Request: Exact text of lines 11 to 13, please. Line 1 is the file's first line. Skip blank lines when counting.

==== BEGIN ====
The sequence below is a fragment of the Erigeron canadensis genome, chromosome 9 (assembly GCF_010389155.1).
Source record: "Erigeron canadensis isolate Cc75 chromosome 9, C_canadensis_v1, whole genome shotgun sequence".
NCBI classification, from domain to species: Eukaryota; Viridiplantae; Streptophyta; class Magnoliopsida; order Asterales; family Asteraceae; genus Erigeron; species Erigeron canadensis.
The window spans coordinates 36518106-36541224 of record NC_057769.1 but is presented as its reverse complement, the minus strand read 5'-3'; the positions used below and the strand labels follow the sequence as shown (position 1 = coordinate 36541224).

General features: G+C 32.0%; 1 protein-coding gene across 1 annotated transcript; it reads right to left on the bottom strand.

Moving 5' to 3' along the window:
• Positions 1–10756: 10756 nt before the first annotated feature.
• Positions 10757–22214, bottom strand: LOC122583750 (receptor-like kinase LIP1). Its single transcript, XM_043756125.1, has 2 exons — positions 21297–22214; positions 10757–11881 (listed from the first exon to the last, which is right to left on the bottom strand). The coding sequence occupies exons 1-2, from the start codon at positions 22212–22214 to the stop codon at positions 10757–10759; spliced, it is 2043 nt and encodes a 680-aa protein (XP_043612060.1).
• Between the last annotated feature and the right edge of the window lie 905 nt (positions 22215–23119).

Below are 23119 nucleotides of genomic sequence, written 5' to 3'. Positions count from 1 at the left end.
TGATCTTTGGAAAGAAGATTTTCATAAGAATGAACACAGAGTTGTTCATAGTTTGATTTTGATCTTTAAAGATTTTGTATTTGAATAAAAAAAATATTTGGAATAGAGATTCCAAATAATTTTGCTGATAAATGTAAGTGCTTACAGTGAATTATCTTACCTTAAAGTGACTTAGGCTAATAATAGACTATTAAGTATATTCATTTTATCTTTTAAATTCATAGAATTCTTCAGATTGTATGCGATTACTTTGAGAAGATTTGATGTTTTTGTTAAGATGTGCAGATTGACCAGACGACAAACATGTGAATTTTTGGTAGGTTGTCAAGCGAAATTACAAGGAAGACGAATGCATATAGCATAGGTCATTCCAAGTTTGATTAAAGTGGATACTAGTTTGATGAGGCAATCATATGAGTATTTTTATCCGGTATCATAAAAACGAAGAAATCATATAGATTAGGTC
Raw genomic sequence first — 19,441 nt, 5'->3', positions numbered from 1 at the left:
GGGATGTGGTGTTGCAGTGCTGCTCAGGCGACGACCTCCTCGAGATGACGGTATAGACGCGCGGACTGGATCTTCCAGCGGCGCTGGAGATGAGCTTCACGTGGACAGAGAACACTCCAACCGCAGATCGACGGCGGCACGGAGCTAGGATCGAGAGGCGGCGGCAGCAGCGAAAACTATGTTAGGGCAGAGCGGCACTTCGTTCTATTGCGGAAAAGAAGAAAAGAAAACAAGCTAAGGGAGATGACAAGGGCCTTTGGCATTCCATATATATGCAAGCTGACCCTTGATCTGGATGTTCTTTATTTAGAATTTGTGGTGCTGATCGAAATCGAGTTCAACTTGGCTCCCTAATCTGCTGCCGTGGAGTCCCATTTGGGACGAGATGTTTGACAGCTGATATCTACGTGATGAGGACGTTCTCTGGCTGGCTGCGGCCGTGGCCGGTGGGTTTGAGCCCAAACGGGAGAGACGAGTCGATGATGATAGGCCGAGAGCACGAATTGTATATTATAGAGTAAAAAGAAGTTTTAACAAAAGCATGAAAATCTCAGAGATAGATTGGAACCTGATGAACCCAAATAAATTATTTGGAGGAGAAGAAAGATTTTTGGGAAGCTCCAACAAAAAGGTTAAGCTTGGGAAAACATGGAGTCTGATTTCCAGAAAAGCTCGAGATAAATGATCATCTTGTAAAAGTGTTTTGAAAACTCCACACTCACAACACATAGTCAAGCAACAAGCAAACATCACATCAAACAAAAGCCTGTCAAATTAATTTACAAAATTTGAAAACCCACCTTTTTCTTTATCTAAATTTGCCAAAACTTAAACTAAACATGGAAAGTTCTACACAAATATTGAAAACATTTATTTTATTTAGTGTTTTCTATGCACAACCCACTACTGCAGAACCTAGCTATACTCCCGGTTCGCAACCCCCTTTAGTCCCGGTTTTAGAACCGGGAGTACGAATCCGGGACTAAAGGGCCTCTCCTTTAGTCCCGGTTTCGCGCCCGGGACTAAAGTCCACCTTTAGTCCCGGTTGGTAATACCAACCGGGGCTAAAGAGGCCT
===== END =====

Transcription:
TGATCTTTGGAAAGAAGATTTTCATAAGAATGAACACAGAGTTGTTCATAGTTTGATTTTGATCTTTAAAGATTTTGTATTTGAATAAAAAAAATATTTGGAATAGAGATTCCAAATAATTTTGCTGATAAATGTAAGTGCTTACAGTGAATTATCTTACCTTAAAGTGACTTAGGCTAATAATAGACTATTAAGTATATTCATTTTATCTTTTAAATTCATAGAATTCTTCAGATTGTATGCGATTACTTTGAGAAGATTTGATGTTTTTGTTAAGATGTGCAGATTGACCAGACGACAAACATGTGAATTTTTGGTAGGTTGTCAAGCGAAATTACAAGGAAGACGAATGCATATAGCATAGGTCATTCCAAGTTTGATTAAAGTGGATACTAGTTTGATGAGGCAATCATATGAGTATTTTTATCCGGTATCATAAAAACGAAGAAATCATATAGATTAGGTC
Raw genomic sequence first — 19,441 nt, 5'->3', positions numbered from 1 at the left:
GGGATGTGGTGTTGCAGTGCTGCTCAGGCGACGACCTCCTCGAGATGACGGTATAGACGCGCGGACTGGATCTTCCAGCGGCGCTGGAGATGAGCTTCACGTGGACAGAGAACACTCCAACCGCAGATCGACGGCGGCACGGAGCTAGGATCGAGAGGCGGCGGCAGCAGCGAAAACTATGTTAGGGCAGAGCGGCACTTCGTTCTATTGCGGAAAAGAAGAAAAGAAAACAAGCTAAGGGAGATGACAAGGGCCTTTGGCATTCCATATATATGCAAGCTGACCCTTGATCTGGATGTTCTTTATTTAGAATTTGTGGTGCTGATCGAAATCGAGTTCAACTTGGCTCCCTAATCTGCTGCCGTGGAGTCCCATTTGGGACGAGATGTTTGACAGCTGATATCTACGTGATGAGGACGTTCTCTGGCTGGCTGCGGCCGTGGCCGGTGGGTTTGAGCCCAAACGGGAGAGACGAGTCGATGATGATAGGCCGAGAGCACGAATTGTATATTATAGAGTAAAAAGAAGTTTTAACAAAAGCATGAAAATCTCAGAGATAGATTGGAACCTGATGAACCCAAATAAATTATTTGGAGGAGAAGAAAGATTTTTGGGAAGCTCCAACAAAAAGGTTAAGCTTGGGAAAACATGGAGTCTGATTTCCAGAAAAGCTCGAGATAAATGATCATCTTGTAAAAGTGTTTTGAAAACTCCACACTCACAACACATAGTCAAGCAACAAGCAAACATCACATCAAACAAAAGCCTGTCAAATTAATTTACAAAATTTGAAAACCCACCTTTTTCTTTATCTAAATTTGCCAAAACTTAAACTAAACATGGAAAGTTCTACACAAATATTGAAAACATTTATTTTATTTAGTGTTTTCTATGCACAACCCACTACTGCAGAACCTAGCTATACTCCCGGTTCGCAACCCCCTTTAGTCCCGGTTTTAGAACCGGGAGTACGAATCCGGGACTAAAGGGCCTCTCCTTTAGTCCCGGTTTCGCGCCCGGGACTAAAGTCCACCTTTAGTCCCGGTTGGTAATACCAACCGGGGCTAAAGAGGCCT